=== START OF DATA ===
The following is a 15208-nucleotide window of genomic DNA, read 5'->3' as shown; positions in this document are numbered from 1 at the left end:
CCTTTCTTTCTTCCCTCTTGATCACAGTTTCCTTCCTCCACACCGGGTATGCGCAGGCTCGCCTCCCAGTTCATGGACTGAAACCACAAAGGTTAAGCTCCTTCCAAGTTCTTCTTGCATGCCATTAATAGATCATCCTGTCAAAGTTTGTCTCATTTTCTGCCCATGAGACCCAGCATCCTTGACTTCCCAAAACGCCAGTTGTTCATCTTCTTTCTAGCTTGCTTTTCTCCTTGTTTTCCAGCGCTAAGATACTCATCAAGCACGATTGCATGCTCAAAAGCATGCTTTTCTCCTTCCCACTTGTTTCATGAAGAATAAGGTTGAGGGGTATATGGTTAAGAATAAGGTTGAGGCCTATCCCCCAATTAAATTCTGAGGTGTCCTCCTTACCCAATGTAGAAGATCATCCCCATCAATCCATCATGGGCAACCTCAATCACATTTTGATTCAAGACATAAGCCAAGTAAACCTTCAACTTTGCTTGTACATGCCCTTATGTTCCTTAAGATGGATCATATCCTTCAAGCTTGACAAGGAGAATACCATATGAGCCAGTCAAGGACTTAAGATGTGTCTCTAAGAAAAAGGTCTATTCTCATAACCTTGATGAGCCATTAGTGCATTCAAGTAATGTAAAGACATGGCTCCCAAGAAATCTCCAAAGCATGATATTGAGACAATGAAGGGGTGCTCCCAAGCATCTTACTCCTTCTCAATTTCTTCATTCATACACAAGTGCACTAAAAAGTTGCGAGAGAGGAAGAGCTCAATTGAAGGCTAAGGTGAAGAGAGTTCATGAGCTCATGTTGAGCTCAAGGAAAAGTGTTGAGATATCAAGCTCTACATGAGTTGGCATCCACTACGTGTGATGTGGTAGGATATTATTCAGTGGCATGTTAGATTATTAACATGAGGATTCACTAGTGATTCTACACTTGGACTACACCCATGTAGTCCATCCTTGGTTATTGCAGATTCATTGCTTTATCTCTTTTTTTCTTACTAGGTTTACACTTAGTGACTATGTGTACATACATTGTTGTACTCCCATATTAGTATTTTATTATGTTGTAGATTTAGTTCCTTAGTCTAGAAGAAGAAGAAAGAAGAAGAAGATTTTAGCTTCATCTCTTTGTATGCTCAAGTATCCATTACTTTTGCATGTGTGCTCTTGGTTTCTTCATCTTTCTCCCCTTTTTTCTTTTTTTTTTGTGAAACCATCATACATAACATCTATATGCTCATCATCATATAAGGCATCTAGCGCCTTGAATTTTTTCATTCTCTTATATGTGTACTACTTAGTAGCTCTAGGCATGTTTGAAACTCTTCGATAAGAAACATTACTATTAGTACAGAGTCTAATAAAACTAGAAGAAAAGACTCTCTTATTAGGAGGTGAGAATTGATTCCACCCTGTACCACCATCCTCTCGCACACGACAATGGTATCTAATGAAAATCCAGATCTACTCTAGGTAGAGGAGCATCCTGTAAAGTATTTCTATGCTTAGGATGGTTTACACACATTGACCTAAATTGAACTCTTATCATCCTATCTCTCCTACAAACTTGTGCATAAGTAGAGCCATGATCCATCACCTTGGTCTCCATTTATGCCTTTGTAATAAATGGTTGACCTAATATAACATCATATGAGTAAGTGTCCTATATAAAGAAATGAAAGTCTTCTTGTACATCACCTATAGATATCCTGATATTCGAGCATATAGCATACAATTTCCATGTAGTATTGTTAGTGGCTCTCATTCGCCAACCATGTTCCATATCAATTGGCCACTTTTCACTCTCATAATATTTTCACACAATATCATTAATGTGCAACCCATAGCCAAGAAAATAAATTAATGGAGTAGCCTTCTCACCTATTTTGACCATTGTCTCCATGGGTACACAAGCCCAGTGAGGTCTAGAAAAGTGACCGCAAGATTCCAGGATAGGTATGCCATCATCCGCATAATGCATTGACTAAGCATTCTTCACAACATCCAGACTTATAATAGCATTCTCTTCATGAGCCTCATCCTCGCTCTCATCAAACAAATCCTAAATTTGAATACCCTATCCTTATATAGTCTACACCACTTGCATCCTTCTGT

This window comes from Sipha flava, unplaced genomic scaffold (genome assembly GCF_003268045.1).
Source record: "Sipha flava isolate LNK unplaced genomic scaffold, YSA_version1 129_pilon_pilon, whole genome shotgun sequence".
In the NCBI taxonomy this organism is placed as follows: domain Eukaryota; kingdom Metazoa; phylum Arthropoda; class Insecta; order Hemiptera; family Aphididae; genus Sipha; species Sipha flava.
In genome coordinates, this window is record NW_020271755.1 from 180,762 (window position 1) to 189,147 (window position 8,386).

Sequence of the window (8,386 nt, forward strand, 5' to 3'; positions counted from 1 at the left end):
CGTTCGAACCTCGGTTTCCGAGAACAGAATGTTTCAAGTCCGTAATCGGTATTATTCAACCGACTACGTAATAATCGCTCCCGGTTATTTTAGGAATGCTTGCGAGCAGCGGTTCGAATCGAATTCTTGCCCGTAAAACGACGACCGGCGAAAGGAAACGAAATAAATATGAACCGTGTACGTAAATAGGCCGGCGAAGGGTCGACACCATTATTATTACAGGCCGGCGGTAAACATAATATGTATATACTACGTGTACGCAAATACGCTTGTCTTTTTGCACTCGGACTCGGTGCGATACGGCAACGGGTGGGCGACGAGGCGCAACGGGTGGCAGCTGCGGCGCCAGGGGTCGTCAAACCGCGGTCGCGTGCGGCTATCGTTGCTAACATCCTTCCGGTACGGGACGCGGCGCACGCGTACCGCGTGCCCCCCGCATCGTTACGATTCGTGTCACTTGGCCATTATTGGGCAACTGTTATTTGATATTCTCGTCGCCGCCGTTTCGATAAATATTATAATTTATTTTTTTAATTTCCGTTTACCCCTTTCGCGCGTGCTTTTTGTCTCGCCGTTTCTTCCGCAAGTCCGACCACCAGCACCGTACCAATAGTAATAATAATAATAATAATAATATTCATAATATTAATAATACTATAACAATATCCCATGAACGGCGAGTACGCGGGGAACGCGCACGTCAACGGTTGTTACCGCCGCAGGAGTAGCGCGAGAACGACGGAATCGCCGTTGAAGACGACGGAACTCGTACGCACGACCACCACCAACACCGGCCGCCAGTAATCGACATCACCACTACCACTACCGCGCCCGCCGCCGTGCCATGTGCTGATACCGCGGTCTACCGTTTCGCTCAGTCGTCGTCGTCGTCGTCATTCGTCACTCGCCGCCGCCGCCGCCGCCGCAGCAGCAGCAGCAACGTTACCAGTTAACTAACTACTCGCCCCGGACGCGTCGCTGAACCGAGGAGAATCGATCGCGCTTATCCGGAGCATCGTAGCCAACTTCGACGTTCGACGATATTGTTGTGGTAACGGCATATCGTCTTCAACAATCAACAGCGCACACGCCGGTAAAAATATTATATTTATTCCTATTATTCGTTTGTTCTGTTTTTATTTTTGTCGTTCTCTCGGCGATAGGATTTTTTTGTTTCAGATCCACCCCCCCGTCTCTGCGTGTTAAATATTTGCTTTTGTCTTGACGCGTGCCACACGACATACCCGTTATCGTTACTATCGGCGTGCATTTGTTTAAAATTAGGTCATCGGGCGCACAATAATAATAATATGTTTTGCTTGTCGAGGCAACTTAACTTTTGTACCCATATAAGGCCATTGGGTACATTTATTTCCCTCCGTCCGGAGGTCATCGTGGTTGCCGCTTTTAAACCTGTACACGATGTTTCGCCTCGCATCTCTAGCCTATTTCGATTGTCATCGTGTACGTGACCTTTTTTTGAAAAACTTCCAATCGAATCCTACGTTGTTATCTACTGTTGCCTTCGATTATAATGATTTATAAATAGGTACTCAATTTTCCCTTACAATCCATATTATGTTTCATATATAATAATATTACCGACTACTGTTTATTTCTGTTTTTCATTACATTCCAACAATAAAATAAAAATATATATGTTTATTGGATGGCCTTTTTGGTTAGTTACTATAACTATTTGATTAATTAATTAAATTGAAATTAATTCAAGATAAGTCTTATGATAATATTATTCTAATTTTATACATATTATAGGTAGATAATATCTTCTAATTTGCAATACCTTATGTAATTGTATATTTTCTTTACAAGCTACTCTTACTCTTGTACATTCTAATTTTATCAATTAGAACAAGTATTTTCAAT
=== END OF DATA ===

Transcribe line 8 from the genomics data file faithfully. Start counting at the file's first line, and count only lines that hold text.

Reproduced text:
CGTTCGAACCTCGGTTTCCGAGAACAGAATGTTTCAAGTCCGTAATCGGTATTATTCAACCGACTACGTAATAATCGCTCCCGGTTATTTTAGGAATGCTTGCGAGCAGCGGTTCGAATCGAATTCTTGCCCGTAAAACGACGACCGGCGAAAGGAAACGAAATAAATATGAACCGTGTACGTAAATAGGCCGGCGAAGGGTCGACACCATTATTATTACAGGCCGGCGGTAAACATAATATGTATATACTACGTGTACGCAAATACGCTTGTCTTTTTGCACTCGGACTCGGTGCGATACGGCAACGGGTGGGCGACGAGGCGCAACGGGTGGCAGCTGCGGCGCCAGGGGTCGTCAAACCGCGGTCGCGTGCGGCTATCGTTGCTAACATCCTTCCGGTACGGGACGCGGCGCACGCGTACCGCGTGCCCCCCGCATCGTTACGATTCGTGTCACTTGGCCATTATTGGGCAACTGTTATTTGATATTCTCGTCGCCGCCGTTTCGATAAATATTATAATTTATTTTTTTAATTTCCGTTTACCCCTTTCGCGCGTGCTTTTTGTCTCGCCGTTTCTTCCGCAAGTCCGACCACCAGCACCGTACCAATAGTAATAATAATAATAATAATAATATTCATAATATTAATAATACTATAACAATATCCCATGAACGGCGAGTACGCGGGGAACGCGCACGTCAACGGTTGTTACCGCCGCAGGAGTAGCGCGAGAACGACGGAATCGCCGTTGAAGACGACGGAACTCGTACGCACGACCACCACCAACACCGGCCGCCAGTAATCGACATCACCACTACCACTACCGCGCCCGCCGCCGTGCCATGTGCTGATACCGCGGTCTACCGTTTCGCTCAGTCGTCGTCGTCGTCGTCATTCGTCACTCGCCGCCGCCGCCGCCGCCGCAGCAGCAGCAGCAACGTTACCAGTTAACTAACTACTCGCCCCGGACGCGTCGCTGAACCGAGGAGAATCGATCGCGCTTATCCGGAGCATCGTAGCCAACTTCGACGTTCGACGATATTGTTGTGGTAACGGCATATCGTCTTCAACAATCAACAGCGCACACGCCGGTAAAAATATTATATTTATTCCTATTATTCGTTTGTTCTGTTTTTATTTTTGTCGTTCTCTCGGCGATAGGATTTTTTTGTTTCAGATCCACCCCCCCGTCTCTGCGTGTTAAATATTTGCTTTTGTCTTGACGCGTGCCACACGACATACCCGTTATCGTTACTATCGGCGTGCATTTGTTTAAAATTAGGTCATCGGGCGCACAATAATAATAATATGTTTTGCTTGTCGAGGCAACTTAACTTTTGTACCCATATAAGGCCATTGGGTACATTTATTTCCCTCCGTCCGGAGGTCATCGTGGTTGCCGCTTTTAAACCTGTACACGATGTTTCGCCTCGCATCTCTAGCCTATTTCGATTGTCATCGTGTACGTGACCTTTTTTTGAAAAACTTCCAATCGAATCCTACGTTGTTATCTACTGTTGCCTTCGATTATAATGATTTATAAATAGGTACTCAATTTTCCCTTACAATCCATATTATGTTTCATATATAATAATATTACCGACTACTGTTTATTTCTGTTTTTCATTACATTCCAACAATAAAATAAAAATATATATGTTTATTGGATGGCCTTTTTGGTTAGTTACTATAACTATTTGATTAATTAATTAAATTGAAATTAATTCAAGATAAGTCTTATGATAATATTATTCTAATTTTATACATATTATAGGTAGATAATATCTTCTAATTTGCAATACCTTATGTAATTGTATATTTTCTTTACAAGCTACTCTTACTCTTGTACATTCTAATTTTATCAATTAGAACAAGTATTTTCAAT